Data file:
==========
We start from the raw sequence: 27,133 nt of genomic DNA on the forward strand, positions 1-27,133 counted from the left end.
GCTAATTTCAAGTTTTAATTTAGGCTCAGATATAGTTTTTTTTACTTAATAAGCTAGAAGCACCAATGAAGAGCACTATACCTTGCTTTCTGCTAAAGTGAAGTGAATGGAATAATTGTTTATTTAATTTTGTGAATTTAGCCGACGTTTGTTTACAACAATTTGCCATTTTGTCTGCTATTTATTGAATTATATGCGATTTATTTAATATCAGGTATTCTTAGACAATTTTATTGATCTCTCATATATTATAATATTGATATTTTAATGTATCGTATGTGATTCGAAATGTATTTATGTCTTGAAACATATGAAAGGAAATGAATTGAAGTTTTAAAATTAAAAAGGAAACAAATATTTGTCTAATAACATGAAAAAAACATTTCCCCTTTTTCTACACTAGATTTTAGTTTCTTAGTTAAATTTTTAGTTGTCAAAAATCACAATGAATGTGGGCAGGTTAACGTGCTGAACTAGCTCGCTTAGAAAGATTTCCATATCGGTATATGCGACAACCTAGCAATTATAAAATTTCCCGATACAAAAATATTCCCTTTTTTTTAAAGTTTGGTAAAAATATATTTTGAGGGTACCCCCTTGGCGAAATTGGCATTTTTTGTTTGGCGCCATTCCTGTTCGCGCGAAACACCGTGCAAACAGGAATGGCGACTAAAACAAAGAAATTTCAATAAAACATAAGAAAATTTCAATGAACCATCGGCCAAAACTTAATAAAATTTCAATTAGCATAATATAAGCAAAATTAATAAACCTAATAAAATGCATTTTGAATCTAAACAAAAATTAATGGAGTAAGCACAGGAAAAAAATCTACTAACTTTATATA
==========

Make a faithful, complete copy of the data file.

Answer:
We start from the raw sequence: 27,133 nt of genomic DNA on the forward strand, positions 1-27,133 counted from the left end.
GCTAATTTCAAGTTTTAATTTAGGCTCAGATATAGTTTTTTTTACTTAATAAGCTAGAAGCACCAATGAAGAGCACTATACCTTGCTTTCTGCTAAAGTGAAGTGAATGGAATAATTGTTTATTTAATTTTGTGAATTTAGCCGACGTTTGTTTACAACAATTTGCCATTTTGTCTGCTATTTATTGAATTATATGCGATTTATTTAATATCAGGTATTCTTAGACAATTTTATTGATCTCTCATATATTATAATATTGATATTTTAATGTATCGTATGTGATTCGAAATGTATTTATGTCTTGAAACATATGAAAGGAAATGAATTGAAGTTTTAAAATTAAAAAGGAAACAAATATTTGTCTAATAACATGAAAAAAACATTTCCCCTTTTTCTACACTAGATTTTAGTTTCTTAGTTAAATTTTTAGTTGTCAAAAATCACAATGAATGTGGGCAGGTTAACGTGCTGAACTAGCTCGCTTAGAAAGATTTCCATATCGGTATATGCGACAACCTAGCAATTATAAAATTTCCCGATACAAAAATATTCCCTTTTTTTTAAAGTTTGGTAAAAATATATTTTGAGGGTACCCCCTTGGCGAAATTGGCATTTTTTGTTTGGCGCCATTCCTGTTCGCGCGAAACACCGTGCAAACAGGAATGGCGACTAAAACAAAGAAATTTCAATAAAACATAAGAAAATTTCAATGAACCATCGGCCAAAACTTAATAAAATTTCAATTAGCATAATATAAGCAAAATTAATAAACCTAATAAAATGCATTTTGAATCTAAACAAAAATTAATGGAGTAAGCACAGGAAAAAAATCTACTAACTTTATATA